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Old 10-09-2012, 09:12 AM   #16
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I forgot to mention in my earlier post about my friends flunking their chem class. Most of them took it again and did better. Just thinking about a couple of them...they went on to become a pharmacist and a surgeon.
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Old 10-09-2012, 09:28 AM   #17
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A few things

1. Welcome to college. As your DD is figuring out, college != high school
2. Dropping a class simply to save a GPA is not the right decisions. GPA's don't mean much in college.
3. Will the chemistry dept. allow an entire class to fail? Sure they will. Again, college != high school.

Have her talk to her advisor. That's what he/she is there for. Take the advice he/she gives. Simple as that.
Agreed! And I have to add that although classes are important, in any science course it's the work you do on your own and in the lab that really makes a difference. Your professor isn't the only one teaching you -- there are lab techs and tutorial leaders there to highlight the important points. So your daughter's marks may not be only the professor's fault. I second the advice to talk to the advisor, but she may be missing some of the basics in chemistry and might need to study harder and get more help. Or chemistry might not be for her.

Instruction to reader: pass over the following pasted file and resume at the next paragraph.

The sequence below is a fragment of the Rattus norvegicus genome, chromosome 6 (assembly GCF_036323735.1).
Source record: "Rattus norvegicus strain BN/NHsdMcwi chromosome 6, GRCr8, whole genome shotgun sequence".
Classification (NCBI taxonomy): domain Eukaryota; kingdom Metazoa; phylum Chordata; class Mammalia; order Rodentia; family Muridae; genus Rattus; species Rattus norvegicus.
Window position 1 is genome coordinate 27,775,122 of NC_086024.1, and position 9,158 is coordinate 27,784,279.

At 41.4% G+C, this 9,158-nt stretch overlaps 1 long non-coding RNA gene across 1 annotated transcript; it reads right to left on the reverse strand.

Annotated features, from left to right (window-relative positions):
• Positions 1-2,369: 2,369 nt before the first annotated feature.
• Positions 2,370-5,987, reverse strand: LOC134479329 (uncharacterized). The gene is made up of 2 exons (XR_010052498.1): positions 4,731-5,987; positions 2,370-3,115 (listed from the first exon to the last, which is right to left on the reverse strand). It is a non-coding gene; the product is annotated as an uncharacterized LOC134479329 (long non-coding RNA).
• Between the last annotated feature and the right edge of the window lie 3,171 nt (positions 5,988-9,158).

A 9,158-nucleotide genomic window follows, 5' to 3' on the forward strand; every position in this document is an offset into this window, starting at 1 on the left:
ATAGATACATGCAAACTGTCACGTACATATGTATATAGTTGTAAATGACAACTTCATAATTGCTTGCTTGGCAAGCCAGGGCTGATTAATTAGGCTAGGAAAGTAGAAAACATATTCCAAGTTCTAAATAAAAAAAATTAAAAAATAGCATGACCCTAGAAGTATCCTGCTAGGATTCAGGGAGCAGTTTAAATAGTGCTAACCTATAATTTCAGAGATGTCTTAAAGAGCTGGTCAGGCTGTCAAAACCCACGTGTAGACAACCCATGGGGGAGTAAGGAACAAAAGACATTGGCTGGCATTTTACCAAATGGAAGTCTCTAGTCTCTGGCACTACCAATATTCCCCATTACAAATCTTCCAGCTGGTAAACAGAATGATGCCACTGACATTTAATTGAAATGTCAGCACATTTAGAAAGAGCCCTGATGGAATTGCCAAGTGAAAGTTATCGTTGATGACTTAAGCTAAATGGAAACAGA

I actually started out first year economics failing on the assignments - I put some extra work in and I got it! Happy to say I now have my Masters in Economics -- it was straight A's after that.
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Old 10-09-2012, 09:36 AM   #18
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Agreed! And I have to add that although classes are important, in any science course it's the work you do on your own and in the lab that really makes a difference. Your professor isn't the only one teaching you -- there are lab techs and tutorial leaders there to highlight the important points. So your daughter's marks may not be only the professor's fault. I second the advice to talk to the advisor, but she may be missing some of the basics in chemistry and might need to study harder and get more help. Or chemistry might not be for her.

I actually started out first year economics failing on the assignments - I put some extra work in and I got it! Happy to say I now have my Masters in Economics -- it was straight A's after that.